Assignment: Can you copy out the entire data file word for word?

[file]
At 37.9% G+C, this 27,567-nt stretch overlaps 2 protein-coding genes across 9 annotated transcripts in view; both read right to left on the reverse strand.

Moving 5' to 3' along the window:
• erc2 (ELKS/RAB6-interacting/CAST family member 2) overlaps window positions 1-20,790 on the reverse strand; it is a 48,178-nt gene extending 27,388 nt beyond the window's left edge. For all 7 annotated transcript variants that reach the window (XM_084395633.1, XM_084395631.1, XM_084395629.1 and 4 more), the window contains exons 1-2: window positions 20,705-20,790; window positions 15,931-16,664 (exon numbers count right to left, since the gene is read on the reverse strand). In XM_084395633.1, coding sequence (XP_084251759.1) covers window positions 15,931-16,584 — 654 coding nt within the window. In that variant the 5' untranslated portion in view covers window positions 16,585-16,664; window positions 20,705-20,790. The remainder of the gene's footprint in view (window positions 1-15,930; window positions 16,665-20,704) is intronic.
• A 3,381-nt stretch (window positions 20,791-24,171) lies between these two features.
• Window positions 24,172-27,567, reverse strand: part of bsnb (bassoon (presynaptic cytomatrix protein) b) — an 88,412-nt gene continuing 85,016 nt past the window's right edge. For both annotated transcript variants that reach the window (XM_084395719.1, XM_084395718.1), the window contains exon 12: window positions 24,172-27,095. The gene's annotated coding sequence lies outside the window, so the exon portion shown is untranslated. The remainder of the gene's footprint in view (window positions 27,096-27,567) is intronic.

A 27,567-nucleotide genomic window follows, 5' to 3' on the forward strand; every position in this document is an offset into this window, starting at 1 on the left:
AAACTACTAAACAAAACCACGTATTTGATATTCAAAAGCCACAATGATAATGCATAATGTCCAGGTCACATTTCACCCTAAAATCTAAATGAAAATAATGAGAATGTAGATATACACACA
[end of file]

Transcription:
At 37.9% G+C, this 27,567-nt stretch overlaps 2 protein-coding genes across 9 annotated transcripts in view; both read right to left on the reverse strand.

Moving 5' to 3' along the window:
• erc2 (ELKS/RAB6-interacting/CAST family member 2) overlaps window positions 1-20,790 on the reverse strand; it is a 48,178-nt gene extending 27,388 nt beyond the window's left edge. For all 7 annotated transcript variants that reach the window (XM_084395633.1, XM_084395631.1, XM_084395629.1 and 4 more), the window contains exons 1-2: window positions 20,705-20,790; window positions 15,931-16,664 (exon numbers count right to left, since the gene is read on the reverse strand). In XM_084395633.1, coding sequence (XP_084251759.1) covers window positions 15,931-16,584 — 654 coding nt within the window. In that variant the 5' untranslated portion in view covers window positions 16,585-16,664; window positions 20,705-20,790. The remainder of the gene's footprint in view (window positions 1-15,930; window positions 16,665-20,704) is intronic.
• A 3,381-nt stretch (window positions 20,791-24,171) lies between these two features.
• Window positions 24,172-27,567, reverse strand: part of bsnb (bassoon (presynaptic cytomatrix protein) b) — an 88,412-nt gene continuing 85,016 nt past the window's right edge. For both annotated transcript variants that reach the window (XM_084395719.1, XM_084395718.1), the window contains exon 12: window positions 24,172-27,095. The gene's annotated coding sequence lies outside the window, so the exon portion shown is untranslated. The remainder of the gene's footprint in view (window positions 27,096-27,567) is intronic.

A 27,567-nucleotide genomic window follows, 5' to 3' on the forward strand; every position in this document is an offset into this window, starting at 1 on the left:
AAACTACTAAACAAAACCACGTATTTGATATTCAAAAGCCACAATGATAATGCATAATGTCCAGGTCACATTTCACCCTAAAATCTAAATGAAAATAATGAGAATGTAGATATACACACA